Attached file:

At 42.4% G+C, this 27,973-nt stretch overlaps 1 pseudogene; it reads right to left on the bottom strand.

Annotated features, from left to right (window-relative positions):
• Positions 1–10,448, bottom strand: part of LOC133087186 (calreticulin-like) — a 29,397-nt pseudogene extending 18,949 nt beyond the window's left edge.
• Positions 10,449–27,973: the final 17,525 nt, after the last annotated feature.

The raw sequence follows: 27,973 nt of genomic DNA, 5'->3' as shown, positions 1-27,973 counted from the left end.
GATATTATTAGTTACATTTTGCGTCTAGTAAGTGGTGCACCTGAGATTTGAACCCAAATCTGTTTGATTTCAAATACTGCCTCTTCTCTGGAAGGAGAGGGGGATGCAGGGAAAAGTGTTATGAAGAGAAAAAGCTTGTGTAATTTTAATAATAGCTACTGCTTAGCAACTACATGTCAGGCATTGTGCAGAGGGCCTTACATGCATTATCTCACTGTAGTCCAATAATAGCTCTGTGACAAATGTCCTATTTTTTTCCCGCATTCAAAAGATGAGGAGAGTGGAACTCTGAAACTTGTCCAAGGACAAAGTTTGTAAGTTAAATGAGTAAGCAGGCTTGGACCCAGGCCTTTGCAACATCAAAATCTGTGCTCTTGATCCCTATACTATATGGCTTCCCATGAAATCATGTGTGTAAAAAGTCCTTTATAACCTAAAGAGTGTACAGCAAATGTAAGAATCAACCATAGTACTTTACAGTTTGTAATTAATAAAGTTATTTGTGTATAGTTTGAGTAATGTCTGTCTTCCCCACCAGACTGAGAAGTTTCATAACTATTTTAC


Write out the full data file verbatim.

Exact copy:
At 42.4% G+C, this 27,973-nt stretch overlaps 1 pseudogene; it reads right to left on the bottom strand.

Annotated features, from left to right (window-relative positions):
• Positions 1–10,448, bottom strand: part of LOC133087186 (calreticulin-like) — a 29,397-nt pseudogene extending 18,949 nt beyond the window's left edge.
• Positions 10,449–27,973: the final 17,525 nt, after the last annotated feature.

The raw sequence follows: 27,973 nt of genomic DNA, 5'->3' as shown, positions 1-27,973 counted from the left end.
GATATTATTAGTTACATTTTGCGTCTAGTAAGTGGTGCACCTGAGATTTGAACCCAAATCTGTTTGATTTCAAATACTGCCTCTTCTCTGGAAGGAGAGGGGGATGCAGGGAAAAGTGTTATGAAGAGAAAAAGCTTGTGTAATTTTAATAATAGCTACTGCTTAGCAACTACATGTCAGGCATTGTGCAGAGGGCCTTACATGCATTATCTCACTGTAGTCCAATAATAGCTCTGTGACAAATGTCCTATTTTTTTCCCGCATTCAAAAGATGAGGAGAGTGGAACTCTGAAACTTGTCCAAGGACAAAGTTTGTAAGTTAAATGAGTAAGCAGGCTTGGACCCAGGCCTTTGCAACATCAAAATCTGTGCTCTTGATCCCTATACTATATGGCTTCCCATGAAATCATGTGTGTAAAAAGTCCTTTATAACCTAAAGAGTGTACAGCAAATGTAAGAATCAACCATAGTACTTTACAGTTTGTAATTAATAAAGTTATTTGTGTATAGTTTGAGTAATGTCTGTCTTCCCCACCAGACTGAGAAGTTTCATAACTATTTTAC